It took 250 generations to converge when we tried with the overfit vector. The error reduced to 1.31 million total. However, we restarted after reinitializing the initial vectors as all 0s because we could not get out of this local minima.
Approach 2 (after restart)
It took 130 generations to converge. Generation 130 has validation error as 225230K and train error around 245K for most of the vectors.
At this point the GA had converged and we had to do fine tuning to reduce the error further. It decreased very slowly after this point.
The error decreased very slowly after this point and we could finally brought the validation error down to 210K and train error to 239K.
Heuristics

Initial vector: After almost 11 days of the assignment, our train and validation error were still at ~600K each. Initializing all genes to 0 (reason described above) reduced each error to about 300K. This was the most important heuristic we applied.

Probabilistic mutation: Earlier we were mutating on one index only. But we changed our code to mutate each index with a probability of
3/11
, this brought more variation in the genes and worked well for our populations. 
Varying mutations for different indices : We noticed as we ran our GA that the values at index 0 and 1 seemed to vary drastically, ranging much beyond what was given in the overfit vector (unlike other indices). Hence, we increased the mutations at both of these indices so as to obtain a larger search space for these. Also during our initial runs with the 0 vector and trial and error, we saw indices 5 to 11 were taking on very low values. So we kept their scaling factor between (0,1) to allow for more variations. Indices 1 to 4 had larger values in the overfit vector so we kept their scaling factor to values close to 1. These were just some modifications we kept experimenting with as we ran our code.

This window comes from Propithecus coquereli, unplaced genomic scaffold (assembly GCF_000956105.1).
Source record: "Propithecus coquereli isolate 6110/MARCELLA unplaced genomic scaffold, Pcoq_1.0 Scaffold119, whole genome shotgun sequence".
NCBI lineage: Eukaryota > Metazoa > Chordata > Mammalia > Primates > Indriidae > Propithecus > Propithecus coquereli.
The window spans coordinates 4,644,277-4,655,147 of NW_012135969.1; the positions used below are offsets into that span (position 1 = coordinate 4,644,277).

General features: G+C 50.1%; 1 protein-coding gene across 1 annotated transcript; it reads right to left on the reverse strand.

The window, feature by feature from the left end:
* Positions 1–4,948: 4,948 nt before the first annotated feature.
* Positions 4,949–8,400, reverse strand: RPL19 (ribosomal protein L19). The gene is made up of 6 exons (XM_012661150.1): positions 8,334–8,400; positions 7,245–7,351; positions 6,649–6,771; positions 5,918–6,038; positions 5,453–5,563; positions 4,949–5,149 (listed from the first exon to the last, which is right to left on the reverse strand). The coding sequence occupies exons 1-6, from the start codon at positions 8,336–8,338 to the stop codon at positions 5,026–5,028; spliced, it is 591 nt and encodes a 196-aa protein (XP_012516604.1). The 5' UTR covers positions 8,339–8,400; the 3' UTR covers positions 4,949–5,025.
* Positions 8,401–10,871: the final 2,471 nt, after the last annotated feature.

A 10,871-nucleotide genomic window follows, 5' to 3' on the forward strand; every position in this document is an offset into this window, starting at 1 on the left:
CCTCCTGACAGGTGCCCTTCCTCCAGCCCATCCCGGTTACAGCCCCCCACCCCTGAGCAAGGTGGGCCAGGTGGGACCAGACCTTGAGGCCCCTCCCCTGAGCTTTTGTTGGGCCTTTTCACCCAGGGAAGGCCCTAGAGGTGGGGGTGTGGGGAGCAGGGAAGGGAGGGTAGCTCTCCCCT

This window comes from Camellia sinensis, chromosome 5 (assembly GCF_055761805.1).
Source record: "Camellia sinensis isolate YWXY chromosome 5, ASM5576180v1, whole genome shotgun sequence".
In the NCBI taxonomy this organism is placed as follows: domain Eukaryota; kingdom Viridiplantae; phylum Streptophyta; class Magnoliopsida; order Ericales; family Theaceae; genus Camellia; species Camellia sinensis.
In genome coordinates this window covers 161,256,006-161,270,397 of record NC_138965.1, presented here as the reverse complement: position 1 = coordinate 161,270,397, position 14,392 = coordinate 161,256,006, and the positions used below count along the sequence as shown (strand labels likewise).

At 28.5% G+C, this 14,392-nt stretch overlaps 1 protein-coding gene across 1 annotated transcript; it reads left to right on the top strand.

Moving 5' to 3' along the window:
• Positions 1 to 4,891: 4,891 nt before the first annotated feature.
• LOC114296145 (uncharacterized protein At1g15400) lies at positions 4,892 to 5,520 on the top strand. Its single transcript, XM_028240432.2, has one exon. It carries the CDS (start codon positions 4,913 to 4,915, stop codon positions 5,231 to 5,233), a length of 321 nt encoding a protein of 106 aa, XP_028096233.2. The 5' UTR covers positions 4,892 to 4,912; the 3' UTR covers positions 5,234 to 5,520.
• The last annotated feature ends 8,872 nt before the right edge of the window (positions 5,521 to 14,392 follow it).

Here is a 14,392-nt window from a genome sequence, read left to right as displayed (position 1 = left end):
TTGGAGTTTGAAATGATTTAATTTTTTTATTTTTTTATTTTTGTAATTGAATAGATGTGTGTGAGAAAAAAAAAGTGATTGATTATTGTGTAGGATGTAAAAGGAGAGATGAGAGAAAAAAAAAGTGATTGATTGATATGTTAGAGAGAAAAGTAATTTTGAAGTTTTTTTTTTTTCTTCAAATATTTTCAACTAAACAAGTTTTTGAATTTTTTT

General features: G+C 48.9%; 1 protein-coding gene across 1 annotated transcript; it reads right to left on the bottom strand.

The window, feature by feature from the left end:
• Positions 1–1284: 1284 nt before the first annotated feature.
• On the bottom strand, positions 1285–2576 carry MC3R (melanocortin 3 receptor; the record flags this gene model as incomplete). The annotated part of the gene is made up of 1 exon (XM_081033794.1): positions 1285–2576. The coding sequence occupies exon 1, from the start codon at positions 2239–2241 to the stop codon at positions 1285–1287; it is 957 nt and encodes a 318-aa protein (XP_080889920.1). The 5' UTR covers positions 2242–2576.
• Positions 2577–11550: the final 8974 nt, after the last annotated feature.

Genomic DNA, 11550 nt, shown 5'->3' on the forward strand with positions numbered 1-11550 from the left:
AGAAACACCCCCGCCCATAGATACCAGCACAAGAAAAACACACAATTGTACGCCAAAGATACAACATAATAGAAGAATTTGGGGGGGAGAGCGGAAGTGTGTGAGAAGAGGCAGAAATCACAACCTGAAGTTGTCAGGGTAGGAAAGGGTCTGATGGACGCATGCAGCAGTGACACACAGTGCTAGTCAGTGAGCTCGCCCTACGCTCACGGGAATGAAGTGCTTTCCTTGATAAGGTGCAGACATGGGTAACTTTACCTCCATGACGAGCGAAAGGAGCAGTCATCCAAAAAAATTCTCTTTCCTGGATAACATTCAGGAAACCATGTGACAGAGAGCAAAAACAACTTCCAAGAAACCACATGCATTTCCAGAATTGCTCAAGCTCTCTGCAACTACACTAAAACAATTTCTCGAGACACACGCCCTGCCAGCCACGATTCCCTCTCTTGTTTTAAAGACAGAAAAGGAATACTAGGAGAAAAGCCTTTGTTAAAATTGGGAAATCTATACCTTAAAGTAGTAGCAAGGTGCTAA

Variations in fitness function, mating pool size, population size are also heuristics that we applied as the algorithm and the code could not detect when these changes were required. We had to manually study our population and see the impact of these variations and accordingly modify them.
Trace
trace.json
contains the trace of the output for 10 generations.
The format is as follows,
{
"Trace":[
"Generation": <Generation number>,
"Population":[[]],
"Details":[
"Child Number": <Index of child>,
"Parent One:": <First parent>,
"Parent Two:": <Second parent>
"After Crossover": <Child generated by crossover>,
"After Mutation": <Child after mutation>
]]
}
As 8 parents are brought down to new generation, the last 8 children (when sorted by fitness) are not included in the new population for the next generation.
Potential vector

Generation: 185,

Vector: [
0.0,
0.10185624018224995,
0.004818839766729392,
0.04465639285456346,
2.987380627931603e10,
3.817368728403525e06,
1.2630601687494884e12,
7.311457739334194e09,
2.168308617195888e12,
3.5200888153516045e12,
1.4159573224642667e15
] 
Train Error: 245541.30284140716,

Validation Error: 214556.20713485157,

Fitness: 410989.24940797733
I believe this could be the vector on the test server as this is a vector from one of our last populations and has the best validation error I ever saw. It also has a low train error meaning it generalizes well. It is one of the vectors I submitted on the day I got the improved result.
With this article at OpenGenus, you must have a good idea of Genetic Algorithms. Enjoy.